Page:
If you accept the ecologists' view of the "energy crisis"—that the heart of the problem, at least in overdeveloped countries, is too much use, rather than too little supply—the framework of the debate concerning our possible future energy sources changes fundamentally. Its focus is no longer on how to get rapid short-term increases in supply and long-term superabundance, but instead on how to achieve rapid short-term reductions in demand and a long-term sufficient supply, with a minimum of destructive ecological and social side effects.
Even those who take the "too little" view of the energy situation are beginning to realize that conservation, which dampens demand, is the only feasible solution in the very short term. The fact is, you see, that even the most dramatic possible commitments to more nuclear power plants, synfuels (coal gasification and liquefaction, fuels from oil shales and tar sands), solar power, or what have you will produce little impact on energy supplies for a decade or more.
The need to conserve in the near future is, then, more or less agreed upon. But such necessity is seen as a permanent feature of our energy economy by those with the ecological view. The long-term commitment to conservation is not espoused, of course, by the "too little" crowd. For example, Roy Meader has written in Future Energy Alternatives (Ann Arbor Science Publishers, 1979): "When fusion energy becomes available, as the experts confidently expect, it may come suddenly like a blinding flash of light and inspire a worldwide religious revival, singing in the streets, and a veritable orgy of turning on all lights and air conditioners and letting them run till dawn."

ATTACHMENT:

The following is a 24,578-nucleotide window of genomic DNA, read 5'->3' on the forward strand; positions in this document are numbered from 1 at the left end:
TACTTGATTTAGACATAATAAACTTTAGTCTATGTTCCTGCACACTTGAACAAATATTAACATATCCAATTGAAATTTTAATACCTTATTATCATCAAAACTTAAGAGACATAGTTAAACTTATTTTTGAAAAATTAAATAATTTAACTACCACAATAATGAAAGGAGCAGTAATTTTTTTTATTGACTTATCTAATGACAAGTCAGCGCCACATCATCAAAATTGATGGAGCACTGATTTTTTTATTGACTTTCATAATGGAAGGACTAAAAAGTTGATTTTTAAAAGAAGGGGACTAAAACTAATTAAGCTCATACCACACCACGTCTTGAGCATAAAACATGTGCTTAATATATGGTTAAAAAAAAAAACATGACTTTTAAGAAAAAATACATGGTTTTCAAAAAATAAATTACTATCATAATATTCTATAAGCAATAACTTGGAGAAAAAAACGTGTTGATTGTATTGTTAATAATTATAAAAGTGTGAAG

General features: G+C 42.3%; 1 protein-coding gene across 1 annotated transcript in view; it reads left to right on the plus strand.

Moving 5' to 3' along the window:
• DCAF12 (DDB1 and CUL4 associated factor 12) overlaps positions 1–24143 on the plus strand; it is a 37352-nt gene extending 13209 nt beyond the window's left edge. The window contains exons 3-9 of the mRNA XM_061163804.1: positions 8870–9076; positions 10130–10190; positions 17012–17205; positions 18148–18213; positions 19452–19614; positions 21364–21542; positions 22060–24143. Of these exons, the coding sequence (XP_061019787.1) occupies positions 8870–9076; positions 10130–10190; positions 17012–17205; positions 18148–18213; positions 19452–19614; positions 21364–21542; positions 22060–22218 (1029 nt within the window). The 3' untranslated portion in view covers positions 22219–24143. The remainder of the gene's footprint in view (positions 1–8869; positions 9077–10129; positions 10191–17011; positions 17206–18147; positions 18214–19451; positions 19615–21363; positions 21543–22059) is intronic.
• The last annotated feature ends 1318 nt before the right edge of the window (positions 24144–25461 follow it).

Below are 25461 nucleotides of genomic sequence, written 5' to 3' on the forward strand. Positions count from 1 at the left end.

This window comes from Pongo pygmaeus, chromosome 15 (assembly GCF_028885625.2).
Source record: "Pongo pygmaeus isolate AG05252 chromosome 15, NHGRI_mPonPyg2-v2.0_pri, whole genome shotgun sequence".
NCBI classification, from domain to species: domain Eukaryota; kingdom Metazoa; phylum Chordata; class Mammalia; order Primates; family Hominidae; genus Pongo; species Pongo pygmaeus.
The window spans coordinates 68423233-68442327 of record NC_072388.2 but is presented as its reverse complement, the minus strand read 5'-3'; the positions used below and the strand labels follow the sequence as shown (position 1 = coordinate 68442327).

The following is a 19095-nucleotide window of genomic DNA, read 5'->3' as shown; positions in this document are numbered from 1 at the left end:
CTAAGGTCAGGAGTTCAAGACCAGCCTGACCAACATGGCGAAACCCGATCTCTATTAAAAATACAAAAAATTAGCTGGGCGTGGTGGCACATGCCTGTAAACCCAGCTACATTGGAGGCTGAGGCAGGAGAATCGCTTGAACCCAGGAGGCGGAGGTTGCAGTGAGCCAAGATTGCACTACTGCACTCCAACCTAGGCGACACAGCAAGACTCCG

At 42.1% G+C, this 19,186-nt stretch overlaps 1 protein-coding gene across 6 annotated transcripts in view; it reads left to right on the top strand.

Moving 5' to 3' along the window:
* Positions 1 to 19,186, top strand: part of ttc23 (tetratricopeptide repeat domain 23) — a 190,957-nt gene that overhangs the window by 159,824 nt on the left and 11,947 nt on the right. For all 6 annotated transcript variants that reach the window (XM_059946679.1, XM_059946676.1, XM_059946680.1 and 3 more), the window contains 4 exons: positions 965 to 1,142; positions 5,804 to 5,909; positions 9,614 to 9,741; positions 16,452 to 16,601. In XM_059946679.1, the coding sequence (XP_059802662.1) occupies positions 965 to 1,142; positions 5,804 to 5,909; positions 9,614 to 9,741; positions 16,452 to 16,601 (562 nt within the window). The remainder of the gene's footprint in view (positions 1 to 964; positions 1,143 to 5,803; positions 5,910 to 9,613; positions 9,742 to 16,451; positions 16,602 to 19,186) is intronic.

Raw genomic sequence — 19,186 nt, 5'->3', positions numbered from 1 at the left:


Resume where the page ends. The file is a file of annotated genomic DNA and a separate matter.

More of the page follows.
But divergent as the different points of view are, we believe that both schools of thought would concur on another point: Whatever energy is mobilized for society—everything else being equal—it should be mobilized in a manner that is least disruptive socially, as well as environmentally.
Safety in Decentralization